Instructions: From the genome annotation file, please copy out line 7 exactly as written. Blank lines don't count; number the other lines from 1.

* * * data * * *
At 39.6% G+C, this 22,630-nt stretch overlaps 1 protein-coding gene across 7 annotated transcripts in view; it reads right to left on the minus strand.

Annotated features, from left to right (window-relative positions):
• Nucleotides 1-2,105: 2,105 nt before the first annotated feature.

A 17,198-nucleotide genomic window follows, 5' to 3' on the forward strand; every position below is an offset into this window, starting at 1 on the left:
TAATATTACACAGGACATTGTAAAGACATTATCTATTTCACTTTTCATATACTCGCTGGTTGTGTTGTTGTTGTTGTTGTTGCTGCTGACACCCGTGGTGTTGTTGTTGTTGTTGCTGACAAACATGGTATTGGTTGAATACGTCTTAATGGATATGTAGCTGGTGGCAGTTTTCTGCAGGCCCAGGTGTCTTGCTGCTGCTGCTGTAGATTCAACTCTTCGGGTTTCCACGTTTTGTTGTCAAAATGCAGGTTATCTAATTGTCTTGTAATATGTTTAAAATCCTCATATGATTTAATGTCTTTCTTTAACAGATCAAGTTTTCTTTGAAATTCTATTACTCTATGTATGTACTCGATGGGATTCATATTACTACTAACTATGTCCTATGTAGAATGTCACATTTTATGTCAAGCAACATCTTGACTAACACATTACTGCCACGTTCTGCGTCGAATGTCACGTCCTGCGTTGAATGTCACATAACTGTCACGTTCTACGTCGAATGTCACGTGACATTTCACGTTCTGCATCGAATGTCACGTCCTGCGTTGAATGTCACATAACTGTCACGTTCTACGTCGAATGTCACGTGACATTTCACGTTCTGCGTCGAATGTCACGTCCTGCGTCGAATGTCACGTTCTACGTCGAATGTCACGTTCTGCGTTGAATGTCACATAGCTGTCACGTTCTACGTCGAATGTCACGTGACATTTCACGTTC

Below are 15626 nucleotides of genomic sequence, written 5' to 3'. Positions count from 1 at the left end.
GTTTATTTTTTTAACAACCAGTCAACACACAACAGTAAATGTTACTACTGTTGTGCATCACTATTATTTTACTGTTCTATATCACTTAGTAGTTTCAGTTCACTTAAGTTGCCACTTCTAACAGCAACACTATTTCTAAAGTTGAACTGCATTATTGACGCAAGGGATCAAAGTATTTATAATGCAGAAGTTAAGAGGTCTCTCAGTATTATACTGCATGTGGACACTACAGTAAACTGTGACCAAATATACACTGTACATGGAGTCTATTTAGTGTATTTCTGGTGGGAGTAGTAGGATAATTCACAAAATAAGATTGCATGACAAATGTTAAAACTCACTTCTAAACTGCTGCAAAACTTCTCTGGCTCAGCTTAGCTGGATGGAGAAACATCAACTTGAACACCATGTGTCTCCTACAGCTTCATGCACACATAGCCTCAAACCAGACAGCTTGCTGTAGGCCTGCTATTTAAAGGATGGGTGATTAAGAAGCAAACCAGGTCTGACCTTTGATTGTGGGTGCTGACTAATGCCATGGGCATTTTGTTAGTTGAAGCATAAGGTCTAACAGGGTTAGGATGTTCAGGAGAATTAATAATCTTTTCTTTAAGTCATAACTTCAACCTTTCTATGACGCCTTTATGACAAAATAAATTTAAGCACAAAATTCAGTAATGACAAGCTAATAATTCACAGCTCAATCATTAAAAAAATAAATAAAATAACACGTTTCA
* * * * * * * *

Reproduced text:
GTTTATTTTTTTAACAACCAGTCAACACACAACAGTAAATGTTACTACTGTTGTGCATCACTATTATTTTACTGTTCTATATCACTTAGTAGTTTCAGTTCACTTAAGTTGCCACTTCTAACAGCAACACTATTTCTAAAGTTGAACTGCATTATTGACGCAAGGGATCAAAGTATTTATAATGCAGAAGTTAAGAGGTCTCTCAGTATTATACTGCATGTGGACACTACAGTAAACTGTGACCAAATATACACTGTACATGGAGTCTATTTAGTGTATTTCTGGTGGGAGTAGTAGGATAATTCACAAAATAAGATTGCATGACAAATGTTAAAACTCACTTCTAAACTGCTGCAAAACTTCTCTGGCTCAGCTTAGCTGGATGGAGAAACATCAACTTGAACACCATGTGTCTCCTACAGCTTCATGCACACATAGCCTCAAACCAGACAGCTTGCTGTAGGCCTGCTATTTAAAGGATGGGTGATTAAGAAGCAAACCAGGTCTGACCTTTGATTGTGGGTGCTGACTAATGCCATGGGCATTTTGTTAGTTGAAGCATAAGGTCTAACAGGGTTAGGATGTTCAGGAGAATTAATAATCTTTTCTTTAAGTCATAACTTCAACCTTTCTATGACGCCTTTATGACAAAATAAATTTAAGCACAAAATTCAGTAATGACAAGCTAATAATTCACAGCTCAATCATTAAAAAAATAAATAAAATAACACGTTTCA